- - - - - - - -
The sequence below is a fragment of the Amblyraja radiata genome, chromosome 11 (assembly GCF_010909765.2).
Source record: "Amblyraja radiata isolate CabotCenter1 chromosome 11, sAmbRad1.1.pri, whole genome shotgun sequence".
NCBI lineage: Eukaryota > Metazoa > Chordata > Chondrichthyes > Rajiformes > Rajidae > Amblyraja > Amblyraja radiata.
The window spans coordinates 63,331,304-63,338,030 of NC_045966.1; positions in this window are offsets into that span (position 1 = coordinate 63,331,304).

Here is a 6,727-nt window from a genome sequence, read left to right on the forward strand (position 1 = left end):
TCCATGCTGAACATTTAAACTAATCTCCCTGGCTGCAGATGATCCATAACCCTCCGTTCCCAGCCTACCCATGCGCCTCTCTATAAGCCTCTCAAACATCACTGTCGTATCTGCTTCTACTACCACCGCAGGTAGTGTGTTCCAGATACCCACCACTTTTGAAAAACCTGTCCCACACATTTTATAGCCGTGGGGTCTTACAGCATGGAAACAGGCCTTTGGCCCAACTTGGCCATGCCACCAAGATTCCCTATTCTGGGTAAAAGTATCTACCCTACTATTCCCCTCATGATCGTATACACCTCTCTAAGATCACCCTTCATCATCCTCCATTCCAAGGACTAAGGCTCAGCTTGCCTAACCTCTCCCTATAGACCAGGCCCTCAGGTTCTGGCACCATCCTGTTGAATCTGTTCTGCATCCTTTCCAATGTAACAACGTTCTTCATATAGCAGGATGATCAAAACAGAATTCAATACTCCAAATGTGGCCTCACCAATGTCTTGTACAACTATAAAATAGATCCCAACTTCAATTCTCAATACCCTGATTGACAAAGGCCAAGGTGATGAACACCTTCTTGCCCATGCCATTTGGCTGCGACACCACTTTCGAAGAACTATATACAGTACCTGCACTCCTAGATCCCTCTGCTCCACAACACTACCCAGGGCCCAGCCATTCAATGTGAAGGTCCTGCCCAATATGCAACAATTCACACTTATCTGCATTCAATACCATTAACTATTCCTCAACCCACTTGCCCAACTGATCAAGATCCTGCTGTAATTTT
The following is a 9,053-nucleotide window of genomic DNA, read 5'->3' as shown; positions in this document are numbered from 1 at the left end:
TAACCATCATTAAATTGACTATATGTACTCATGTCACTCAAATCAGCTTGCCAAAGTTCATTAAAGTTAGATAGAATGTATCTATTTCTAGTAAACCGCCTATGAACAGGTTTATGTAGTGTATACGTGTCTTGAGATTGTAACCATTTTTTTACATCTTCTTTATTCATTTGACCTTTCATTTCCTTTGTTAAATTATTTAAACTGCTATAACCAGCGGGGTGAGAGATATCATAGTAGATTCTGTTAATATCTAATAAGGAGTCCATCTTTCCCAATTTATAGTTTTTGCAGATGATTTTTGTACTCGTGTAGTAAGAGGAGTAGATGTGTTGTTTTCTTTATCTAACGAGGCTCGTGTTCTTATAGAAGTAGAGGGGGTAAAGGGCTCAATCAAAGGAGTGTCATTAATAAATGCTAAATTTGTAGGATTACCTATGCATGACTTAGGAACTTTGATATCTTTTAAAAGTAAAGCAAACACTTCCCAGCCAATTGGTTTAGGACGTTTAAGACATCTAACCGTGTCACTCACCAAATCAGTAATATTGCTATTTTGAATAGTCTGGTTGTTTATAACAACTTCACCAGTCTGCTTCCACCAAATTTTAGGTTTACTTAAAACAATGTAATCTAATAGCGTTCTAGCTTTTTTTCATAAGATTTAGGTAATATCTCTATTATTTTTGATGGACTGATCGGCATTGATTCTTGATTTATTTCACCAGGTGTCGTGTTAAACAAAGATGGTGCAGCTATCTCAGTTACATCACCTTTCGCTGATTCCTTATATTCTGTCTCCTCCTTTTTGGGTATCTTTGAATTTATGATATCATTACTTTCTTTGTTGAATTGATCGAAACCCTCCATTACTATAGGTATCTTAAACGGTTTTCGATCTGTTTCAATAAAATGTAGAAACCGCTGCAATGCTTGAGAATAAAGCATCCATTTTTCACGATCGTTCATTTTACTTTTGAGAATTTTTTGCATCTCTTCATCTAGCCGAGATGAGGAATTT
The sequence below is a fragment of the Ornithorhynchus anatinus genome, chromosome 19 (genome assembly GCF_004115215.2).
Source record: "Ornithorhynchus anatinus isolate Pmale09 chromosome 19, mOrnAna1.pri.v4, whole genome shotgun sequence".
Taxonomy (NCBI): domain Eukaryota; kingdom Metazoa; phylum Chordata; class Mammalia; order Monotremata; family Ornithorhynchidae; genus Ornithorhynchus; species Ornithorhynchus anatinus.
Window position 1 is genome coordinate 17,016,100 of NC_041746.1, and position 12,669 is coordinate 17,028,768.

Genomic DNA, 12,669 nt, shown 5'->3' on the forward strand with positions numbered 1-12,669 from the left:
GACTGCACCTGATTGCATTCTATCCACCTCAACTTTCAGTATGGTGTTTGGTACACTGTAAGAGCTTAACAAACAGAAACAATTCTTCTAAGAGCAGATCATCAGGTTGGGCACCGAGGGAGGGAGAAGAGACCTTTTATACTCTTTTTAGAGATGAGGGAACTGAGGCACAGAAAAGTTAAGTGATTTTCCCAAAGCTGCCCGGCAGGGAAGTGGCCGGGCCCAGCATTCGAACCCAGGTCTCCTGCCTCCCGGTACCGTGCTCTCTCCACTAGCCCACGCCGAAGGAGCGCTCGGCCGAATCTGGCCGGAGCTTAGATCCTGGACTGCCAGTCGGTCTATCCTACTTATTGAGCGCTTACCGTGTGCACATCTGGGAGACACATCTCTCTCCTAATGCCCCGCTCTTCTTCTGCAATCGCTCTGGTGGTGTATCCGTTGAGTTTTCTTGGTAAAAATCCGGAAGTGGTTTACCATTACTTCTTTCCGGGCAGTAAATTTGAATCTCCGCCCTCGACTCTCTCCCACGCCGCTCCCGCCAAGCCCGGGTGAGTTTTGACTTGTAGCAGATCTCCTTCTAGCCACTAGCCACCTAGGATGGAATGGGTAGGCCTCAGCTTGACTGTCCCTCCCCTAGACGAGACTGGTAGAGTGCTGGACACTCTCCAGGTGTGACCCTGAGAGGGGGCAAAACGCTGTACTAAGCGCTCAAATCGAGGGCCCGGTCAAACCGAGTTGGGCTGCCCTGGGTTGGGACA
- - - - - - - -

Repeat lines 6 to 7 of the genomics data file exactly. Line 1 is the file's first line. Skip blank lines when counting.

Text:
TCCATGCTGAACATTTAAACTAATCTCCCTGGCTGCAGATGATCCATAACCCTCCGTTCCCAGCCTACCCATGCGCCTCTCTATAAGCCTCTCAAACATCACTGTCGTATCTGCTTCTACTACCACCGCAGGTAGTGTGTTCCAGATACCCACCACTTTTGAAAAACCTGTCCCACACATTTTATAGCCGTGGGGTCTTACAGCATGGAAACAGGCCTTTGGCCCAACTTGGCCATGCCACCAAGATTCCCTATTCTGGGTAAAAGTATCTACCCTACTATTCCCCTCATGATCGTATACACCTCTCTAAGATCACCCTTCATCATCCTCCATTCCAAGGACTAAGGCTCAGCTTGCCTAACCTCTCCCTATAGACCAGGCCCTCAGGTTCTGGCACCATCCTGTTGAATCTGTTCTGCATCCTTTCCAATGTAACAACGTTCTTCATATAGCAGGATGATCAAAACAGAATTCAATACTCCAAATGTGGCCTCACCAATGTCTTGTACAACTATAAAATAGATCCCAACTTCAATTCTCAATACCCTGATTGACAAAGGCCAAGGTGATGAACACCTTCTTGCCCATGCCATTTGGCTGCGACACCACTTTCGAAGAACTATATACAGTACCTGCACTCCTAGATCCCTCTGCTCCACAACACTACCCAGGGCCCAGCCATTCAATGTGAAGGTCCTGCCCAATATGCAACAATTCACACTTATCTGCATTCAATACCATTAACTATTCCTCAACCCACTTGCCCAACTGATCAAGATCCTGCTGTAATTTT
The following is a 9,053-nucleotide window of genomic DNA, read 5'->3' as shown; positions in this document are numbered from 1 at the left end: